with an Ice­landic guy who em­broi­ders sweaters? What does vir­tual re­al­ity add to a con­sid­er­a­tion of Peru­vian chil­dren grow­ing up in prison or a piece about el­derly African-Amer­i­can syn­chro­nised swim­mers? To pro­po­nents, one of the great prom­ises of 360˚ video is to put us into the worlds of “oth­ers” so we can feel their ex­pe­ri­ences and em­pathise, prompt­ing us to­wards com­pas­sion. Among Jaron Lanier’s def­i­ni­tions of vir­tual re­al­ity is that it is “the medium that can put you in some­one else’s shoes; hope­fully a path to in­creased em­pa­thy”. An im­pulse to­wards com­pas­sion was at work when The New York Times launched its Daily 360 site in 2015. One of the first of­fer­ings, as the war in Syria was es­ca­lat­ing, was a mini-doc­u­men­tary about the plight of refugee chil­dren. It was an ar­rest­ing sub­ject choice can­nily crafted to high­light the virtues of the new tech­nol­ogy, and the strat­egy has since been echoed across the tech sec­tor. In 2016, Face­book launched a pro­gram called “VR for Good”. The com­pany had re­cently paid $US2 bil­lion for the vir­tual-re­al­ity start-up Ocu­lus VR but found it­self with a PR prob­lem. Ocu­lus founder Palmer Luckey had been donat­ing money to a right-wing or­gan­i­sa­tion sup­port­ing Donald Trump’s elec­tion cam­paign, and lib­eral-minded techies were turn­ing away in protest from the com­pany and its wares. Un­der the “VR for Good” pro­gram, Face­book funded the pro­duc­tion of sev­eral 360˚ videos about so­cially im­pec­ca­ble themes: a col­lege stu­dent who’d been sex­u­ally abused, a vil­lage in Gu­atemala that had been trans­formed by so­lar power, and so on. Google fol­lowed suit the same year with a vir­tual-re­al­ity tour of a favela in Rio, com­plete with vi­gnettes about some of its re­mark­able res­i­dents, in­clud­ing a young woman ma­jor­ing in com­puter science and a teenage boy study­ing clas­si­cal ballet. All th­ese films tell sto­ries that ought to be heard, but it’s doubt­ful what vir­tual re­al­ity brings to them. Hear­ing a young woman talk about as­sault is a har­row­ing ex­pe­ri­ence to which the pos­si­bil­ity of turn­ing to in­spect the scenery has lit­tle to add. The New York Times’ ex­ec­u­tive di­rec­tor of vir­tual re­al­ity, Mar­celle Hop­kins, re­cently ac­knowl­edged this dilemma: “The sto­ry­telling is so dif­fer­ent. In the be­gin­ning, and even to a cer­tain ex­tent now, we find [pro­files] dif­fi­cult to do.” While a few of the Times’ peo­ple-pieces have done well, many come across as tech­no­log­i­cal overkill. Jour­nal­is­ti­cally, 360˚ video raises eth­i­cal con­cerns. As Dan Ro­b­itzski asked re­cently in Un­dark mag­a­zine, “How do the prin­ci­ples of fair and ac­cu­rate re­port­ing ap­ply when the cam­era setup doesn’t sim­ply de­pict an event, but ex­ploits hu­man per­cep­tion to place au­di­ences di­rectly in the scene?” The very qual­i­ties that make vir­tual re­al­ity so pow­er­ful can eas­ily blend into a kind of ma­nip­u­la­tion at odds with jour­nal­is­tic codes. As early cin­e­matog­ra­phers sought to iden­tify suit­able top­ics and sto­ry­telling meth­ods ap­pro­pri­ate to the new film medium, so to­day’s VR-gra­phers face the task of in­vent­ing im­mer­sive cin­ema. What to film, how to film and how to edit have all be­come questions up for grabs when a cam­era has eight or 16 eyes and cap­tures at once the face of a per­son speak­ing, the dirt pad­dock next door, houses across the street and chick­ens run­ning in the yard. How does one cre­ate a nar­ra­tive arc, and is that even nec­es­sary, when lenses point ev­ery­where at once? A sense of what im­mer­sive cin­ema might be can be seen in the re­mark­able film Col­li­sions by Aus­tralian film­maker Lynette Wall­worth, win­ner of the 2017 Emmy for out­stand­ing new ap­proaches to doc­u­men­tary film. Col­li­sions presents a vir­tual-re­al­ity jour­ney into the land of In­dige­nous elder Nyarri Nyarri Mor­gan and the Martu peo­ple of the Pil­bara in Western Aus­tralia. The Martu re­gion bor­ders the site where the Bri­tish govern­ment tested atomic bombs, and Mor­gan’s first con­tact with the West was wit­ness­ing, with­out con­text, one of th­ese tests. He re­counts this in the film in spare, el­e­gant prose. At one point in the nar­ra­tive, Wall­worth screens for Mor­gan and his fam­ily a video of the fa­mous in­ter­view with J. Robert Op­pen­heimer – “fa­ther of the atomic bomb” – in which he de­liv­ers his as­sess­ment of Hiroshima and Na­gasaki: “I am be­come Death, the de­stroyer of worlds.” Fad­ing in and out of fo­cus on a makeshift screen strung up on the side of a camper­van, Op­pen­heimer has never looked so cul­pa­ble, or vul­ner­a­ble. It is as if the sun set­ting over the Pil­bara re­duces the sci­en­tist to in­signif­i­cance. When the film screened at the Aus­tralian Cen­tre for the Moving Im­age (ACMI) in Mel­bourne last year, I re­turned again and again to watch this mo­ment from ev­ery avail­able an­gle. That, and the scene in which Wall­worth stages a sim­u­la­tion of the bomb blast. As the mush­room cloud rose silently and ash rained down around me, a nearby wa­ter­hole boiled and gi­ant kan­ga­roos bounded over my head. Re­al­ity could never have looked like this; here was a use of “vir­tu­al­ity” at once un­real, sur­real and hy­per­real, pre­sag­ing a cin­ema itch­ing to be­come.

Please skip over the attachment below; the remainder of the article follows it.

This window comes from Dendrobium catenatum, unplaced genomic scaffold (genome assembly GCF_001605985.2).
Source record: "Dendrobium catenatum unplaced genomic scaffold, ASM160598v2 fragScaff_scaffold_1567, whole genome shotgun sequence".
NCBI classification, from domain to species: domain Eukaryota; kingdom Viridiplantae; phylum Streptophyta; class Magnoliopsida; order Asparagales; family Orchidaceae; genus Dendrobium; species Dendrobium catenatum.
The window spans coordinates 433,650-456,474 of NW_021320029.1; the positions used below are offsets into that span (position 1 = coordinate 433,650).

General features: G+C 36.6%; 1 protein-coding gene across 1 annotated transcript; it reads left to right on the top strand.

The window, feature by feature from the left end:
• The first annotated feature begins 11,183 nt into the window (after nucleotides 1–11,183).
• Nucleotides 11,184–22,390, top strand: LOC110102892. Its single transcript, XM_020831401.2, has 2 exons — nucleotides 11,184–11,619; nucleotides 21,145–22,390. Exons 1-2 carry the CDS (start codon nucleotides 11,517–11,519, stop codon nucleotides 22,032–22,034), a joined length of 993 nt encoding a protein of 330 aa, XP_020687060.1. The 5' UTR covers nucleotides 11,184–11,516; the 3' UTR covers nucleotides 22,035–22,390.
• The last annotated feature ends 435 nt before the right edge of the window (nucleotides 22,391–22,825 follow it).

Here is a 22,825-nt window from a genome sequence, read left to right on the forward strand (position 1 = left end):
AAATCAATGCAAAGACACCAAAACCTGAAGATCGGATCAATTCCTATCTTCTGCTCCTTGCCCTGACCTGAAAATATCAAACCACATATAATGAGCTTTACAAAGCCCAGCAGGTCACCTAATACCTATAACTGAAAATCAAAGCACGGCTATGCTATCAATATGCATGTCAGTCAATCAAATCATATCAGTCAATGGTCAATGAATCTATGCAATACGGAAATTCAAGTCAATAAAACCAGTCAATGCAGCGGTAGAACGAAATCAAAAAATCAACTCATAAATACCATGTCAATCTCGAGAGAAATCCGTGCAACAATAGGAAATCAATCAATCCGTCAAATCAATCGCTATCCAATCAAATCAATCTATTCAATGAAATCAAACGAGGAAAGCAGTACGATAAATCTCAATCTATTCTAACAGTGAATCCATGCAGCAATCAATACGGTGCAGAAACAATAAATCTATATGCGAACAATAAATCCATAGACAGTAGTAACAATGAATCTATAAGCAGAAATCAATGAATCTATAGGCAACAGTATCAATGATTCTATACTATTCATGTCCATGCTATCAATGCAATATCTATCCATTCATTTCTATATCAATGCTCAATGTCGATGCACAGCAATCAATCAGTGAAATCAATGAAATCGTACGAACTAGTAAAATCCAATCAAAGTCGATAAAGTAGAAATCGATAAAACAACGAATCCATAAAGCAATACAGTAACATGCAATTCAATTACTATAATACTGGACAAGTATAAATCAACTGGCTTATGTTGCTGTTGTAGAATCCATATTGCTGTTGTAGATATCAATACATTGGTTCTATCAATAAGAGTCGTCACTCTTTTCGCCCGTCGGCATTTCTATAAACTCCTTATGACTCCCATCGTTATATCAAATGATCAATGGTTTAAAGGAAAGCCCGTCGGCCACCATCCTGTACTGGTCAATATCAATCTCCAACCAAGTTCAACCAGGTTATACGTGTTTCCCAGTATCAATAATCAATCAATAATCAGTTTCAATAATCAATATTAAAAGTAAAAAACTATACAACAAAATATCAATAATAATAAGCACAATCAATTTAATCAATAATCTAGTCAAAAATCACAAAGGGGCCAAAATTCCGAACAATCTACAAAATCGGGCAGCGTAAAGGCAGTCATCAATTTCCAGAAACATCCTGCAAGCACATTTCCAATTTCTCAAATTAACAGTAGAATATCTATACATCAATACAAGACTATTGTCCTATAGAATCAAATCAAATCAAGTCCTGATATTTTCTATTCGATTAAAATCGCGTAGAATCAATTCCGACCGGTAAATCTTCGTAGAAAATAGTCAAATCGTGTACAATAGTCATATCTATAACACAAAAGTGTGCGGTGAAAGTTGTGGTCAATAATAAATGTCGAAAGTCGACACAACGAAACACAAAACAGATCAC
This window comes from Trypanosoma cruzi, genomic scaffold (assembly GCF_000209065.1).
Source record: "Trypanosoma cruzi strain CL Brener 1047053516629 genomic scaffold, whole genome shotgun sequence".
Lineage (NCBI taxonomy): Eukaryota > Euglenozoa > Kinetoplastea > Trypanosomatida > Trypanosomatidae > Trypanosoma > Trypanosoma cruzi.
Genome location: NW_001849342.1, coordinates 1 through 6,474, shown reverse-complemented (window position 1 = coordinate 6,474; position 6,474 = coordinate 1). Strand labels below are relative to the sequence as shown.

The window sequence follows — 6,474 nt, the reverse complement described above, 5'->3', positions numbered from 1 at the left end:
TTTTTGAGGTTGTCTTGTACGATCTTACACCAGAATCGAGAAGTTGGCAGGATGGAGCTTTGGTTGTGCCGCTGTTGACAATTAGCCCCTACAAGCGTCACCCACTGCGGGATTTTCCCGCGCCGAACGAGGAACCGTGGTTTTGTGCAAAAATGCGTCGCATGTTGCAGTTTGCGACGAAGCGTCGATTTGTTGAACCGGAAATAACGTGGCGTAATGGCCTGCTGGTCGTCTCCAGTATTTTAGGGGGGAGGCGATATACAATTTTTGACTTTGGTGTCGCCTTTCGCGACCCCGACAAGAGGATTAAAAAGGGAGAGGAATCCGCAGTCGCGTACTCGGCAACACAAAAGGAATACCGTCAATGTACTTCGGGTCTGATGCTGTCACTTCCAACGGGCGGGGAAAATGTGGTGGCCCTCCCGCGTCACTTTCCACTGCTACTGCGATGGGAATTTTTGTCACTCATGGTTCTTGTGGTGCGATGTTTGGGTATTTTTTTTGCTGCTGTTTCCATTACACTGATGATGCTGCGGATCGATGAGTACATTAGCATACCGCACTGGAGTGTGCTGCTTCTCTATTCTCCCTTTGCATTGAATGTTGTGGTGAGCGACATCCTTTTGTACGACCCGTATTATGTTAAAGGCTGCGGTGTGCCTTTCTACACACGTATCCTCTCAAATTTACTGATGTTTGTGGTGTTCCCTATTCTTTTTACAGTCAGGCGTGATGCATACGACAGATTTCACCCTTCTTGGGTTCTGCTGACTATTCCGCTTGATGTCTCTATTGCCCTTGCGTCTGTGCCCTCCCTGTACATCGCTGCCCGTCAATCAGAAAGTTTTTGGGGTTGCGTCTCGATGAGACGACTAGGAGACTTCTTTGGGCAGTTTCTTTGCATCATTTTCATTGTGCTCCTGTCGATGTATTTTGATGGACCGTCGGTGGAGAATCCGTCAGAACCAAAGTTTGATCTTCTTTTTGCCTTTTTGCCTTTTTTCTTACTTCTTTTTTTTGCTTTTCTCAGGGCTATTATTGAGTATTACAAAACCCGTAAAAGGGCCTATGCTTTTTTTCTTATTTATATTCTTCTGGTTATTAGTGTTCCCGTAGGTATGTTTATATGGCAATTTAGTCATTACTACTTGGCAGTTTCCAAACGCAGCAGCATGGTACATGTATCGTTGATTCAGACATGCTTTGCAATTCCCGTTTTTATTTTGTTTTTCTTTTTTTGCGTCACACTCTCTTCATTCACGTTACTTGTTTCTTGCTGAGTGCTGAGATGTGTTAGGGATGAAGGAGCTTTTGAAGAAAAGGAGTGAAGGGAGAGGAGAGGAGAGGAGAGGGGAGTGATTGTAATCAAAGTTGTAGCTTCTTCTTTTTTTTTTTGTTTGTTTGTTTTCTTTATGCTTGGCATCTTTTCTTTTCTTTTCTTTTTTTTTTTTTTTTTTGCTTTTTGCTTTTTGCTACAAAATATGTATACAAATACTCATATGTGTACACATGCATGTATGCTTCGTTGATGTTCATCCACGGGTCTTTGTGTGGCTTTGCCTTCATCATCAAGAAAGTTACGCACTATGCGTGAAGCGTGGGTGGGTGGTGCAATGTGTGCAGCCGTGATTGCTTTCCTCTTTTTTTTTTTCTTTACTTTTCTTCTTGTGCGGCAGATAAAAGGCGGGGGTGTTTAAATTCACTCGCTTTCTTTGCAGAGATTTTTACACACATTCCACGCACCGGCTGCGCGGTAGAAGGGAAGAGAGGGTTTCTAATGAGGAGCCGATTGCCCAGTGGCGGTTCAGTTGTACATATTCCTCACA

Prac­ti­tion­ers of CGI vir­tual re­al­ity like to de­clare the rad­i­cal new­ness of their en­ter­prise, one that, in the words of Jaron Lanier, was in­vented “when the lat­est com­pany was funded”. Lanier’s book traces vir­tual re­al­ity’s ori­gins to the 1960s with the birth of com­puter graph­ics and the pi­o­neer­ing re­search of com­puter sci­en­tist Ivan Suther­land. His first “head mounted dis­play”, a huge clunky de­vice so heavy it had to be sus­pended from the ceil­ing, was nick­named the Sword of Damo­cles. Lanier him­self formed one of the first com­mer­cial vir­tual-re­al­ity com­pa­nies in 1984 and cre­ated, in the 1980s, multi-per­son vir­tual-world ex­pe­ri­ences and avatars. Yet the roots of vir­tual re­al­ity can be traced back far fur­ther than this. In 1267, a Fran­cis­can monk named Roger Bacon pre­saged a rev­o­lu­tion in rep­re­sen­ta­tion that would lead to the de­vel­op­ment of to­day’s vir­tual re­al­ity. Bacon was a cham­pion of math­e­mat­ics and science at a time when Eu­rope was emerg­ing from a long pe­riod dur­ing which sci­en­tific in­ves­ti­ga­tion had largely ceased. In the late Mid­dle Ages, as Euro­peans slowly re­cov­ered the books of the an­cient Greek philoso­phers and math­e­ma­ti­cians, an idea be­gan to crys­tallise in Chris­tian imag­i­na­tion that God had cre­ated the world ac­cord­ing to the laws of Eu­clidean ge­om­e­try. Bacon ar­gued in his mag­num opus that, as God had cre­ated the world this way, if artists wished to rep­re­sent things truly they should em­u­late His method­ol­ogy and adopt math­e­mat­i­cal tech­niques. Call­ing this ap­proach “geo­met­ric fig­ur­ing”, he urged the pope to en­cour­age pain­ters in the church’s em­ploy to em­brace this modal­ity. Within a decade, Giotto had be­gun paint­ing the fres­coes in the Basil­ica of Saint Fran­cis in As­sisi, cen­tral Italy, por­tray­ing a se­ries of im­ages de­pict­ing the life of the saint con­sciously styled to look as solid and “re­al­is­tic” as pos­si­ble. Here Saint Fran­cis was talk­ing to the birds, or giv­ing his cloak to a beg­gar. Giotto’s bold verisimil­i­tude stood in con­trast to the flat iconic style of early me­dieval art. His­to­rian Sa­muel Edger­ton has ar­gued that the pur­pose of Giotto’s ap­proach was to make view­ers be­lieve they were stand­ing in front of the ac­tual scene. It cre­ated a sen­sa­tion and, says Edger­ton in his book The Her­itage of Giotto’s Ge­om­e­try, the basil­ica soon be­came the “most vis­ited shrine in Chris­tian Eu­rope”. Giotto moved on to the Scrovegni Chapel in Padua, where he cre­ated his mas­ter­work: a dense cy­cle of im­ages de­pict­ing the life of the Vir­gin and Christ. One is im­mersed here in what Edger­ton ar­gues is a form of me­dieval vir­tual re­al­ity. Through the il­lu­sion­ism of geo­met­ric fig­ur­ing we are sup­posed to feel pro­pelled into the pres­ence of the Saviour. Giotto’s chapel is recog­nised as one of the foun­da­tional works lead­ing to what would be called “per­spec­tive”, a set of tech­niques de­vel­oped in the 15th and 16th cen­turies based on ge­om­e­try. Its aim was to gen­er­ate the il­lu­sion of be­ing there in front of the scenes de­picted, to make view­ers feel that they were look­ing into worlds be­yond the pic­ture frame. Th­ese tech­niques led to the de­vel­op­ment of pro­jec­tive ge­om­e­try, pre­cisely what to­day’s vir­tu­al­re­al­ity de­vel­op­ers use when rep­re­sent­ing their worlds. It was no mere ide­al­ism to ask pain­ters to em­u­late God. Ac­cord­ing to Bacon, vis­ual verisimil­i­tude could in­spire view­ers to be­lieve in the mir­a­cles of Christ. The pur­pose of this was to rein­vig­o­rate their faith and drive a new cru­sade. Thus, from its in­cep­tion, vir­tual re­al­ity was con­ceived as an en­gine of war, a mech­a­nism for fir­ing up the faith­ful to fight for­eign­ers and “oth­ers”. What de­li­cious irony that, with­out know­ing a whit of its his­tory, to­day’s vir­tual-re­al­ity faith­ful in the gam­ing and mil­i­tary-in­dus­trial spheres have so ef­fort­lessly re­ca­pit­u­lated its past. Bacon’s mis­sion failed and there were no new cru­sades. In­stead “geo­met­ric fig­ur­ing” led to the aes­thetic won­ders of Paolo Uc­cello and Piero della Francesca, among the lead­ing ge­ome­ters of the 15th cen­tury and the true fore­fa­thers of vir­tual re­al­ity. Ul­ti­mately, it also led to per­spec­ti­val points of view that cre­ate ex­treme and un­real psy­cho­log­i­cal ex­pe­ri­ences. A thrilling ac­count of the psy­cho­dy­namic games that Re­nais­sance pain­ters en­gaged in can be found in Michael Kubovy’s book The Psy­chol­ogy of Per­spec­tive and Re­nais­sance Art. If Kubovy is right, there is lit­tle truly philo­soph­i­cally novel in 21st-cen­tury vir­tual-re­al­ity gam­ing. Or as UCLA me­dia ar­chae­ol­o­gist Erkki Huh­tamo likes to say, when it comes to “new me­dia”, his­tory has a habit of re­peat­ing